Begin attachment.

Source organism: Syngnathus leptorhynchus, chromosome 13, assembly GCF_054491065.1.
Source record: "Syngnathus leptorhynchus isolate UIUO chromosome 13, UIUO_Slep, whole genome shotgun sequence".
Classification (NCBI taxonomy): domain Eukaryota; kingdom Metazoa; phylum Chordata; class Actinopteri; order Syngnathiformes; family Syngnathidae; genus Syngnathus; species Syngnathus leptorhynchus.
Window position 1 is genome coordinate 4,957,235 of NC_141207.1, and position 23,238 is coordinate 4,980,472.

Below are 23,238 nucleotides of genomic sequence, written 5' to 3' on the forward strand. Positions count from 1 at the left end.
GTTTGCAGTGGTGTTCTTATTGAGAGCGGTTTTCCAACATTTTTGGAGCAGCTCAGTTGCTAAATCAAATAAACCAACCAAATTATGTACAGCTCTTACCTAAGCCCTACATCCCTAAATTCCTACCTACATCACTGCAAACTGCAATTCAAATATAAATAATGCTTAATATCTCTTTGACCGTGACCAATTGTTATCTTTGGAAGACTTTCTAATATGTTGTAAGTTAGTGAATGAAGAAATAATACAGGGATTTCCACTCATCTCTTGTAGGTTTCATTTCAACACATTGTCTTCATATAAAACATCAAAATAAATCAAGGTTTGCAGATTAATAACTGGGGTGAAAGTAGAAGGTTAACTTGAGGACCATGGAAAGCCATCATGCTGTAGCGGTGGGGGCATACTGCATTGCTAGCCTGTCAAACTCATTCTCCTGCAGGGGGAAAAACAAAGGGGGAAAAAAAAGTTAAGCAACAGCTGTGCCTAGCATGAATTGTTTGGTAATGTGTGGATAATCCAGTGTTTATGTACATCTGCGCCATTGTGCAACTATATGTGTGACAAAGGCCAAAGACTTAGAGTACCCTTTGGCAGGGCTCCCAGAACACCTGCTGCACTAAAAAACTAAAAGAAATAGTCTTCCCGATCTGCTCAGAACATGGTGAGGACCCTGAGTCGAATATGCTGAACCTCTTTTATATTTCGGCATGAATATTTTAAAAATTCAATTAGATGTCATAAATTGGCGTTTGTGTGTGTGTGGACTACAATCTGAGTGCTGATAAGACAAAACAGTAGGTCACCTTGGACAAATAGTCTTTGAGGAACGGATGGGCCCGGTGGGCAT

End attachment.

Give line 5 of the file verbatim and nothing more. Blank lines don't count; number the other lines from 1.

Below are 23,238 nucleotides of genomic sequence, written 5' to 3' on the forward strand. Positions count from 1 at the left end.